Here’s some light weekend reading for you. World War Z. I read it a few years ago, and found it really fun. A few details: It’s like a documentary about a pandemic, which in this case happens to be a zombie-spawning disease. The book itself is basically a series of short stories, each one an interview with a different character who survived the experience — for example, the former Vice-President of the US, the immigrations officers at the US-Mexican border who has to deal with families smuggling the infected across the border, the woman who has to go and kill the half-alive zombies which are frozen in the tundra. I found each is really interesting.
I was just playing with Vine some more — it’s a pretty elegant implementation, particularly on the browsing side. I feel like the lack of editing tools on the capture side is a little odd. Sometimes you’ll miss your shot or overshoot or whatnot, it almost feels like a destructive capture process, making it really easy to capture the perfect video, all in the name of simplicity. Similarly, there’s not a good affordance for the “press to capture” video interface, requiring you to figure it out organically. That said, I think they nailed the "Instagram for video" concept perfectly — Viddy and SocialCam never made it work.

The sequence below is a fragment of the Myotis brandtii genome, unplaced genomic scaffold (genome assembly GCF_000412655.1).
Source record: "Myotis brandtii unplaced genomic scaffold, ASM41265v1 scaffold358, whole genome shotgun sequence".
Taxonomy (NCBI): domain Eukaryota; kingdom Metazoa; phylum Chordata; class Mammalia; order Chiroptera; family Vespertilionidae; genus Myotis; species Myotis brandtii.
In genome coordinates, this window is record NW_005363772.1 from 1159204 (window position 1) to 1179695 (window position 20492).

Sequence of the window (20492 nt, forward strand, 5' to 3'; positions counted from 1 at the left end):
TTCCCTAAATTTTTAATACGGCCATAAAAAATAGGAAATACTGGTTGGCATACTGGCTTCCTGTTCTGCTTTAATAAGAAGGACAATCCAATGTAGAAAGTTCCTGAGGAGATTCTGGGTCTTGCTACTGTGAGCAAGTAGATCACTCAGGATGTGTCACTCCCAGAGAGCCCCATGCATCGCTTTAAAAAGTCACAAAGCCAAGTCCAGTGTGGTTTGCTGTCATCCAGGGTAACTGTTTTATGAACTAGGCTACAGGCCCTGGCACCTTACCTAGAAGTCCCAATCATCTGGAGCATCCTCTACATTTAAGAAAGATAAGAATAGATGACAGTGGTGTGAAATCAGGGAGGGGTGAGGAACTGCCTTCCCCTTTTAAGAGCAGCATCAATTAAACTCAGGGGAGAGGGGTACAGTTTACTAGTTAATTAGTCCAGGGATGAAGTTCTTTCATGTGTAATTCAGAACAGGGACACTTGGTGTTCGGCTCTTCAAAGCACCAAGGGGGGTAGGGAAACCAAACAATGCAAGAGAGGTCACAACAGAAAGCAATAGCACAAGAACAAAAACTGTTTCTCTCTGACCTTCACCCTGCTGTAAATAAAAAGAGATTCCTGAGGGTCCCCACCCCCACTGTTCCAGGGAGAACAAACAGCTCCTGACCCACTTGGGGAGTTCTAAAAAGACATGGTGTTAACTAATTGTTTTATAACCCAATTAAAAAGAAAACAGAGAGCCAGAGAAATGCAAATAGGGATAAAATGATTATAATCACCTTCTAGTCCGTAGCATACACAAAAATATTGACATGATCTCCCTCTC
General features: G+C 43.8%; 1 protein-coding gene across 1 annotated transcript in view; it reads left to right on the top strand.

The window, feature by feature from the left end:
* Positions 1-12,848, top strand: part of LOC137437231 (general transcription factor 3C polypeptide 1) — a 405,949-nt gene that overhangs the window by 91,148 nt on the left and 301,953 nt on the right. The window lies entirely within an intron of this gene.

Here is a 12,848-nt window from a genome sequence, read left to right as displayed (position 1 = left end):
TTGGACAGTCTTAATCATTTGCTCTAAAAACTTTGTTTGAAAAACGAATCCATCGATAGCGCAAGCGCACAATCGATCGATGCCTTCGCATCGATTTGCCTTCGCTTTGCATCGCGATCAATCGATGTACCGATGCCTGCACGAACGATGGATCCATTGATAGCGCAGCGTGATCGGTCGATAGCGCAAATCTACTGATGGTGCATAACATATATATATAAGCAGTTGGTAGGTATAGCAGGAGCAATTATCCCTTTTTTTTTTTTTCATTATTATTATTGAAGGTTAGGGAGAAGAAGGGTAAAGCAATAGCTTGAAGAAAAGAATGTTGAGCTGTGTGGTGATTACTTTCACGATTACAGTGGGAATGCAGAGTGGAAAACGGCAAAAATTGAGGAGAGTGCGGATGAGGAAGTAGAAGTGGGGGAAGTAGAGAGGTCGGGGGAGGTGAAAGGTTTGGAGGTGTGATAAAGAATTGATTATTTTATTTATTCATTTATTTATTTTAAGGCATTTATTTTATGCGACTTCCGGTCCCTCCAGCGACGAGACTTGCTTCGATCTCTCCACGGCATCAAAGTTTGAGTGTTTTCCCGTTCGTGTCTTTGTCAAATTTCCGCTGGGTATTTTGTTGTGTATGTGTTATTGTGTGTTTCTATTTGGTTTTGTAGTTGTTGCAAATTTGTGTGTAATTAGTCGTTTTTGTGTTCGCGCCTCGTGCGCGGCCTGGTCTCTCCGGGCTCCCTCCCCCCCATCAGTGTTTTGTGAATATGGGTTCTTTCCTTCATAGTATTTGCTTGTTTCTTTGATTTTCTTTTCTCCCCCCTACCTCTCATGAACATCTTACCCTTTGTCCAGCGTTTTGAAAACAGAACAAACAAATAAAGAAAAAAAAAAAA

I feel like the important element of an app like this is in the “Editors picks” — basically the Discover tab in Instagram or Twitter.
I wish there was just a big play button that would let me watch the clips without having to scroll down the timeline.
It definitely has a “well why didn’t I think of that?” quality to it. The Twitter acquisition of course enhances that narrative — they’re already winners in the startup game, their idea has received a very nice level of validation, and now the market is naturally curious what the fuss is about. There’s no way to know what the splash would have been like without Twitter. I’m sure it would be articles comparing it to Viddy and Vimeo and the rest.
Over Christmas, I set up my mom’s spam-laden email account with Unroll.me, which consolidates all your bacon* emails and newsletters into a daily digest. I’ve really enjoyed the cleaner inbox, and has helped me to wean off of my every-ten minutes email addiction. Highly recommended that you try it out. It’s free, too.